“Other than that, quite a bit of rain, some snow on the hills and fairly high winds – which certainly helps slow down the process of reconnecting supplies and reaching the more remote locations to cut trees and so on.

“It is certainly not ideal, and at the higher locations there will certainly be some snow in the coming days.”

A fallen tree in New York in North Tyneside after Storm Arwen wreaked havoc across much of the UK (Owen Humphreys/PA)

(PA wire)

The Met Office has also issued yellow weather warnings for rain in parts of the north east of England and a yellow snow warning for parts of south east Scotland.

The long delays have prompted energy regulator Ofgem to take enforcement action against network companies that failed to restore power to customers quickly enough after the storm.

It has also agreed with companies to lift the £700 limit on compensation that can be given to customers.

The change will allow those affected to claim £70 for any 12 hour period without power, after an initial £70 for the first 48 hours.

Chief executive Jonathan Brearley told the BBC Radio 4 programme: “We are very concerned about customers who have been without power for over a week.

Royal Marines of 45 Command visit remote communities and vulnerable households in the Banchory area of ​​Aberdeenshire (PA/MoD)

(PA media)

“We want to establish the facts and make sure we understand what happened, whether the network companies have fulfilled their obligations. If not, we will take enforcement action.

“We have clear expectations about how quickly they should get people back on the system.

“We recognize the challenging circumstances those companies are in. But what we expect from the network companies is to relentlessly connect people, but also provide support.”

He later told BBC Breakfast: “One thing we’ve already done is we’ve said to network companies, and they’ve agreed, they’ve lifted the cap on the fees they’ll give customers and they’ll make sure those customers will be compensated for everything they have experienced.”

The Ministry of Defense said 297 British Army and Royal Marine personnel are supporting civil authorities and carrying out door-to-door checks on vulnerable people in their homes and reassuring local communities.

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A raft in rough weather – This is how this philanthropist from Tiruchy conquers hearts




A raft in rough weather - This is how this philanthropist from Tiruchy conquers hearts

Express News Service

TIRUCHY: The sun is finally coming through the thick clouds in Tiruchy, but CK Anand is still busy. His phone never stopped ringing, as many of the city’s side roads were flooded from the recent downpour that completely submerged the city. It can be an urgent call to ask for a boat; someone who asks for a quick delivery of some vegetables or medicine; it could be a toddler crying over chocolate.

Anand is in his late thirties and leads a group of volunteers, who provide essential assistance 24 hours a day to people living in swampy areas. Their day starts at 7 in the morning and lasts until after midnight, especially the last days.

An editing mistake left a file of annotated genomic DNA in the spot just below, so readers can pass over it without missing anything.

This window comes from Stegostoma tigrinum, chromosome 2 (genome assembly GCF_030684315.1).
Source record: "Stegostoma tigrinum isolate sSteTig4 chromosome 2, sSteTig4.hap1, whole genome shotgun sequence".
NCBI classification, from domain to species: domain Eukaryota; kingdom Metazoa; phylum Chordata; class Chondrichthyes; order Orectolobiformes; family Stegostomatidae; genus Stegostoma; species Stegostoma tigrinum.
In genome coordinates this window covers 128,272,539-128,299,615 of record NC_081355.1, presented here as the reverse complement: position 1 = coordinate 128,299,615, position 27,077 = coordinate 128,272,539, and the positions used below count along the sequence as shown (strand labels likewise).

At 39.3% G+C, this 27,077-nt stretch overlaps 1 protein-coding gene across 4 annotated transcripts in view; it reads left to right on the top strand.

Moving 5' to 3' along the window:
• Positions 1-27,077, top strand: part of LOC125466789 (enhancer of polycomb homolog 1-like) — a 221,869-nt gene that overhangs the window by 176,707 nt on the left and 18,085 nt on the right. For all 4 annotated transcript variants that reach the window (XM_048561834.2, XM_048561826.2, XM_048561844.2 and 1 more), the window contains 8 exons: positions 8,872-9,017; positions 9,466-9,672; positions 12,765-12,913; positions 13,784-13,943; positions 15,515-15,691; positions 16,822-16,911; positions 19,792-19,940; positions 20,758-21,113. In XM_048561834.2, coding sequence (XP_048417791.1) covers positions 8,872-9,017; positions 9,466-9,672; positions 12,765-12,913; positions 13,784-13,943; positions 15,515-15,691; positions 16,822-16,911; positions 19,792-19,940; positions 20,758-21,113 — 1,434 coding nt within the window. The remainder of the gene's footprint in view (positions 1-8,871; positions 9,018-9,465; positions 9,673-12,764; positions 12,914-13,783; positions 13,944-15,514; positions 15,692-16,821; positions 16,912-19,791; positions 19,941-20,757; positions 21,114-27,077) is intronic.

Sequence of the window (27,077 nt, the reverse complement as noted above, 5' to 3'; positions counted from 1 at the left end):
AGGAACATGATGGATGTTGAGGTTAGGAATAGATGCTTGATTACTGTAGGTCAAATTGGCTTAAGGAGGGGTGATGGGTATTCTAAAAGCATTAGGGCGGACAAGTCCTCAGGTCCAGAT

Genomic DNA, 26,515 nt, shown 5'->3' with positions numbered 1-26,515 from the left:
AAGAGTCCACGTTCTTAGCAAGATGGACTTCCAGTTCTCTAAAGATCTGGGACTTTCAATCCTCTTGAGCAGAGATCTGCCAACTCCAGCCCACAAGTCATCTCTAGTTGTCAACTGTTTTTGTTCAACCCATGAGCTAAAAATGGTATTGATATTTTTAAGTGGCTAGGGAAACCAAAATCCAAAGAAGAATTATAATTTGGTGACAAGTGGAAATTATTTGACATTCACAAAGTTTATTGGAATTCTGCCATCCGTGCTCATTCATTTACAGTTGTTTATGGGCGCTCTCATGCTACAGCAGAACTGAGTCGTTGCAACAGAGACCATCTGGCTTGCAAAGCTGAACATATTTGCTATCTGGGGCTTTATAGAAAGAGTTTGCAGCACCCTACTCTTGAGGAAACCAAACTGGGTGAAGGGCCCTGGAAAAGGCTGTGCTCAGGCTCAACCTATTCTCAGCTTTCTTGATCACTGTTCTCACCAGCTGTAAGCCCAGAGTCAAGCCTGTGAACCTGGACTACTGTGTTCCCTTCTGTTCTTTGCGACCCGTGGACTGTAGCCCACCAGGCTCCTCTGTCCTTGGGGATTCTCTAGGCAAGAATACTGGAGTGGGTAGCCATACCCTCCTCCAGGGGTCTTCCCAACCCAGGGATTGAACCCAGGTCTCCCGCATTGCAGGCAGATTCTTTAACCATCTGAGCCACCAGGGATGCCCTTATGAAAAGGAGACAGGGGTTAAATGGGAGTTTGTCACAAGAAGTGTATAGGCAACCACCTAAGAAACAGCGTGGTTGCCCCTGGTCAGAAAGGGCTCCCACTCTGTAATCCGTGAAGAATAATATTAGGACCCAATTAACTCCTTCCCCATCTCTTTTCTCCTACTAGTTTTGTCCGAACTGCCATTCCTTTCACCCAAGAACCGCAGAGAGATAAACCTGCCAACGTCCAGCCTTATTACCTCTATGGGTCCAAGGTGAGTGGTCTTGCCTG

A few days ago, when gray clouds hung over the city, Anand received a call: a few people were stranded in low-lying areas of Lingam Nagar, Arul Nagar, Selvam Nagar, Rajalakshmi Nagar in Woraiyur, and needed some food. He gathered a few boys from his area and rushed to the affected areas with help.

“I have rented two boats from Mukkombu and people who can row them. I wanted to provide what people really needed in such difficult times. The first two days we shared the daily necessities such as milk, atta, maggi, semiya, bread, etc. We also distributed food and vegetables. We try to help as many people as possible’, says Anand.

With his own cable company, Anand goes the extra mile to help those around him. The compassionate three-year-old has earned a special place in people’s hearts. His philanthropic journey began during the Gaja Cyclone, Anand’s friends said, and has continued since. Residents of these places are full of praise for him. “Anand had also helped us during the lockdown.

A few months ago, he realized that there was a high risk of dengue and malaria in certain areas. He had mosquito nets installed in all households at his own expense. He has rescued more than 500 people in recent weeks,” a resident of Arul Nagar, Pugazh, told TNIE.

“We have seen three floods in the last month, but the last few days have been the worst. Anand and his team have worked tirelessly. They do what the government should do. They saved several lives.”
says Raj Mohamed, a resident of Selvam Nagar.

Even when talking to TNIE, he is busy with people around him. Every passerby stops to talk to him. Some asked him to deliver vegetables in their area, others just stopped to express their gratitude. The water has withdrawn from most side roads. But Anand is still busy. And he is just a phone call away.